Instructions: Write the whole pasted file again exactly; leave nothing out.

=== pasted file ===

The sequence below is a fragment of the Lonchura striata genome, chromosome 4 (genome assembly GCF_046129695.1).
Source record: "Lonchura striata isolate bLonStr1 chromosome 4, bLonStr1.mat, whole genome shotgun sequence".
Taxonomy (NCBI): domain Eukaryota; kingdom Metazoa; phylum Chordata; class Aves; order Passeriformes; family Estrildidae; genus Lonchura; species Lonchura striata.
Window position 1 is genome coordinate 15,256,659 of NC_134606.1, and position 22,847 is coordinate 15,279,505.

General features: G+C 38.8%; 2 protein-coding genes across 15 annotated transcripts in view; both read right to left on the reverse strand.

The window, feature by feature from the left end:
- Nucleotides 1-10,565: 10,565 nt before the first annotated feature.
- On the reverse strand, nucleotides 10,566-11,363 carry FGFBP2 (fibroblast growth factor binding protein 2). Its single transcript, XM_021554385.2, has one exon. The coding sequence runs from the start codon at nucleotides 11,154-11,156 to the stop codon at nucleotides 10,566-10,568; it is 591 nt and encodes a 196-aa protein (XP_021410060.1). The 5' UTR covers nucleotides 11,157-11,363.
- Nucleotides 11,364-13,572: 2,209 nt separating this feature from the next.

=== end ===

The sequence below is a fragment of the Lonchura striata genome, chromosome 4 (genome assembly GCF_046129695.1).
Source record: "Lonchura striata isolate bLonStr1 chromosome 4, bLonStr1.mat, whole genome shotgun sequence".
Taxonomy (NCBI): domain Eukaryota; kingdom Metazoa; phylum Chordata; class Aves; order Passeriformes; family Estrildidae; genus Lonchura; species Lonchura striata.
Window position 1 is genome coordinate 15,256,659 of NC_134606.1, and position 22,847 is coordinate 15,279,505.

General features: G+C 38.8%; 2 protein-coding genes across 15 annotated transcripts in view; both read right to left on the reverse strand.

The window, feature by feature from the left end:
- Nucleotides 1-10,565: 10,565 nt before the first annotated feature.
- On the reverse strand, nucleotides 10,566-11,363 carry FGFBP2 (fibroblast growth factor binding protein 2). Its single transcript, XM_021554385.2, has one exon. The coding sequence runs from the start codon at nucleotides 11,154-11,156 to the stop codon at nucleotides 10,566-10,568; it is 591 nt and encodes a 196-aa protein (XP_021410060.1). The 5' UTR covers nucleotides 11,157-11,363.
- Nucleotides 11,364-13,572: 2,209 nt separating this feature from the next.